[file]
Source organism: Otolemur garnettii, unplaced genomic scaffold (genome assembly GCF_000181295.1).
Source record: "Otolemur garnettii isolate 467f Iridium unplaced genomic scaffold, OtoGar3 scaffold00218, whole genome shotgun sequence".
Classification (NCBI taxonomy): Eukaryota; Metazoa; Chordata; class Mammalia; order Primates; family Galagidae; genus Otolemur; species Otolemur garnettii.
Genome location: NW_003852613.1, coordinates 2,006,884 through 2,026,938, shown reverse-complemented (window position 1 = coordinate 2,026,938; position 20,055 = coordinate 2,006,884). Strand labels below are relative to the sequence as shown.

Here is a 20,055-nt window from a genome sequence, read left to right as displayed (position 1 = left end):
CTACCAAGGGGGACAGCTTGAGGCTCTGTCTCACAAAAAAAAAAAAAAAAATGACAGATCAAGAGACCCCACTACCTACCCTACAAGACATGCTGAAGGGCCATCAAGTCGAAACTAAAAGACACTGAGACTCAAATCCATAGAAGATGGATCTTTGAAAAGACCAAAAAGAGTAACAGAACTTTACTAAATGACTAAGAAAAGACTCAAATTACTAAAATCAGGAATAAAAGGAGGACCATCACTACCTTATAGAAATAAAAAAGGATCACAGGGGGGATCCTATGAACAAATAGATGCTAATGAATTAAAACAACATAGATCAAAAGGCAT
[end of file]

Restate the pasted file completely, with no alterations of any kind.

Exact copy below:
Source organism: Otolemur garnettii, unplaced genomic scaffold (genome assembly GCF_000181295.1).
Source record: "Otolemur garnettii isolate 467f Iridium unplaced genomic scaffold, OtoGar3 scaffold00218, whole genome shotgun sequence".
Classification (NCBI taxonomy): Eukaryota; Metazoa; Chordata; class Mammalia; order Primates; family Galagidae; genus Otolemur; species Otolemur garnettii.
Genome location: NW_003852613.1, coordinates 2,006,884 through 2,026,938, shown reverse-complemented (window position 1 = coordinate 2,026,938; position 20,055 = coordinate 2,006,884). Strand labels below are relative to the sequence as shown.

Here is a 20,055-nt window from a genome sequence, read left to right as displayed (position 1 = left end):
CTACCAAGGGGGACAGCTTGAGGCTCTGTCTCACAAAAAAAAAAAAAAAAATGACAGATCAAGAGACCCCACTACCTACCCTACAAGACATGCTGAAGGGCCATCAAGTCGAAACTAAAAGACACTGAGACTCAAATCCATAGAAGATGGATCTTTGAAAAGACCAAAAAGAGTAACAGAACTTTACTAAATGACTAAGAAAAGACTCAAATTACTAAAATCAGGAATAAAAGGAGGACCATCACTACCTTATAGAAATAAAAAAGGATCACAGGGGGGATCCTATGAACAAATAGATGCTAATGAATTAAAACAACATAGATCAAAAGGCAT